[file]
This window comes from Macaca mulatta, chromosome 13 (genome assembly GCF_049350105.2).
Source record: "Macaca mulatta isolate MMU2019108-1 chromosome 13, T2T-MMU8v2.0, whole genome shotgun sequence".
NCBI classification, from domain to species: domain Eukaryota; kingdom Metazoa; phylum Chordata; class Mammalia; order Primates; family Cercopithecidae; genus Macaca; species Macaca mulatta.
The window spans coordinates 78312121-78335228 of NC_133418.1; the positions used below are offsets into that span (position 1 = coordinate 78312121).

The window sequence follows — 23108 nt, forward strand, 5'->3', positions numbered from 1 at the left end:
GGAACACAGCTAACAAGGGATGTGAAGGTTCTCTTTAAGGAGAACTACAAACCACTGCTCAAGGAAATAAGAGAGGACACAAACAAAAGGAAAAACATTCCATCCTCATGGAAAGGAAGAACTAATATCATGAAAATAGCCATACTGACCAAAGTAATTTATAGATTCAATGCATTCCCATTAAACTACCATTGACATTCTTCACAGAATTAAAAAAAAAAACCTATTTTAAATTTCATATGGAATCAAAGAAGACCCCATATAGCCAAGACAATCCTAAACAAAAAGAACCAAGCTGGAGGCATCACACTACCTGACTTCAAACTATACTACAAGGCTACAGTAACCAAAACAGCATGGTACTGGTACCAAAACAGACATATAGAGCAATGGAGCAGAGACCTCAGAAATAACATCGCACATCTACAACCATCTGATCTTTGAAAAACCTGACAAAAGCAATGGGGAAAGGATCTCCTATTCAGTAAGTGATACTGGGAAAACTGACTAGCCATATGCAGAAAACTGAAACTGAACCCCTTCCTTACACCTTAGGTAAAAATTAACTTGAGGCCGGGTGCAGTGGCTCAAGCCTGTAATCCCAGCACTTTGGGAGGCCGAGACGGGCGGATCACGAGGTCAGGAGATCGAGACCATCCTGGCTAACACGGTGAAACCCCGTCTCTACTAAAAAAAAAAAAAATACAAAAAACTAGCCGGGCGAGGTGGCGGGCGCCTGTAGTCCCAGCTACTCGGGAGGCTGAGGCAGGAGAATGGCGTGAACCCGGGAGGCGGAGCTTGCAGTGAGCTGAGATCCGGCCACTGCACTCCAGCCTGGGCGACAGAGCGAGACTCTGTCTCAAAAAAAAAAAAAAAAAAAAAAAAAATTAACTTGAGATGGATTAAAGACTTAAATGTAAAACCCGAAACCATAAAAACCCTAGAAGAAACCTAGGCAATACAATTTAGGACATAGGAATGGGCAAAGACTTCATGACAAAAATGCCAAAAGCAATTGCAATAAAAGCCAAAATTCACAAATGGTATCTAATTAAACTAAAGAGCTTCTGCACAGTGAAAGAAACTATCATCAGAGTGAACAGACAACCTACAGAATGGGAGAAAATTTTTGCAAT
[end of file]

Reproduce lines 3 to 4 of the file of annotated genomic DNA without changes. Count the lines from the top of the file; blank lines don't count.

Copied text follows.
NCBI classification, from domain to species: domain Eukaryota; kingdom Metazoa; phylum Chordata; class Mammalia; order Primates; family Cercopithecidae; genus Macaca; species Macaca mulatta.
The window spans coordinates 78312121-78335228 of NC_133418.1; the positions used below are offsets into that span (position 1 = coordinate 78312121).